A new proposal by NHTSA could make being on the road, either behind the wheel or riding in a bus much safer with the introduction of mandatory stability control for all large vehicles.
It might come as a surprise, but the technology that you’ve probably come to expect in almost any new car that detects wheel slippage and helps keep driving predictable isn’t required on the biggest vehicles you pass during that morning commute.
If it becomes a requirement, large transport vehicles, motorcoaches and other large buses would be required to have ESC. A study by the U.S. Department of Transportation suggests that such a rule would reduce annual rollover crashes by as much as 56 percent, which carry the biggest fatality rate, and loss-of-control crashes by 14 percent.
“The Department and the National Highway Traffic Safety Administration have long recognized the potential impact of stability control technology in reducing deaths and serious injuries that result from rollover crashes,” said Transportation Secretary Ray LaHood. “Today’s proposal is a major step forward to improving the safety of large commercial trucks, motorcoaches, and other large buses.”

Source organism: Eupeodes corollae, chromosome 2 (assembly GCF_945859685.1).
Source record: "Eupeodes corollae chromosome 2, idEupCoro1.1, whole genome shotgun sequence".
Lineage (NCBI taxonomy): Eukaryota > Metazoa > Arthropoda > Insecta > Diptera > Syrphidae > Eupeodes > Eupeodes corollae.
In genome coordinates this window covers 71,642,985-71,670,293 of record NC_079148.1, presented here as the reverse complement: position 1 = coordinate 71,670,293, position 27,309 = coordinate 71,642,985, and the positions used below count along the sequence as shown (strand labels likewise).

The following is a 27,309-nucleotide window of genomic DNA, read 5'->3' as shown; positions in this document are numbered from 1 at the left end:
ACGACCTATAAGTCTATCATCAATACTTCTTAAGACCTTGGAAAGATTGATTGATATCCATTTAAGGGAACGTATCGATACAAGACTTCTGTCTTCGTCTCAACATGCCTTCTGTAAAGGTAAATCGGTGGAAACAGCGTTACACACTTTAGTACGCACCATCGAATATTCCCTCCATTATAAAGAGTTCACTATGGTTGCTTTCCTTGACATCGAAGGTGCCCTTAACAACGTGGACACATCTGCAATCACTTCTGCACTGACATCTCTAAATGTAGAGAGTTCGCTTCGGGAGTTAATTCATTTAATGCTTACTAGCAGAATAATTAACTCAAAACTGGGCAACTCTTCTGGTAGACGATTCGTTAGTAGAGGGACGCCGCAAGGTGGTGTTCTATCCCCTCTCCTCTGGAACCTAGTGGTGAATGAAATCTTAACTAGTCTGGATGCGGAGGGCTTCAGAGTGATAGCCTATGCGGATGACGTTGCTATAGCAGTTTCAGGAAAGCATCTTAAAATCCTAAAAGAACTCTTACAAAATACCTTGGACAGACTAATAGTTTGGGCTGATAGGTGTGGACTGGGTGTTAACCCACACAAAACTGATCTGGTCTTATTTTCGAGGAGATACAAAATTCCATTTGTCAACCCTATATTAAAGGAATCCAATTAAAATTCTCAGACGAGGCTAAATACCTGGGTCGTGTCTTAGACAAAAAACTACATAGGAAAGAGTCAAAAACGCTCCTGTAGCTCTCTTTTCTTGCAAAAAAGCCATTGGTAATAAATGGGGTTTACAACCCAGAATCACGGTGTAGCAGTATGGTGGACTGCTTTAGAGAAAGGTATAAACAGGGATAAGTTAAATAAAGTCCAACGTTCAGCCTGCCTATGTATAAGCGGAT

The push is already there for light-duty trucks — all new units from 2012 moving forward must have ESC, but that’s not enough to satisfy NHTSA administrator David Strickland.
“Now, we’re expanding our efforts to require stability enhancing technology on the many large trucks, motorcoaches, and other large buses on our roadways,” he said.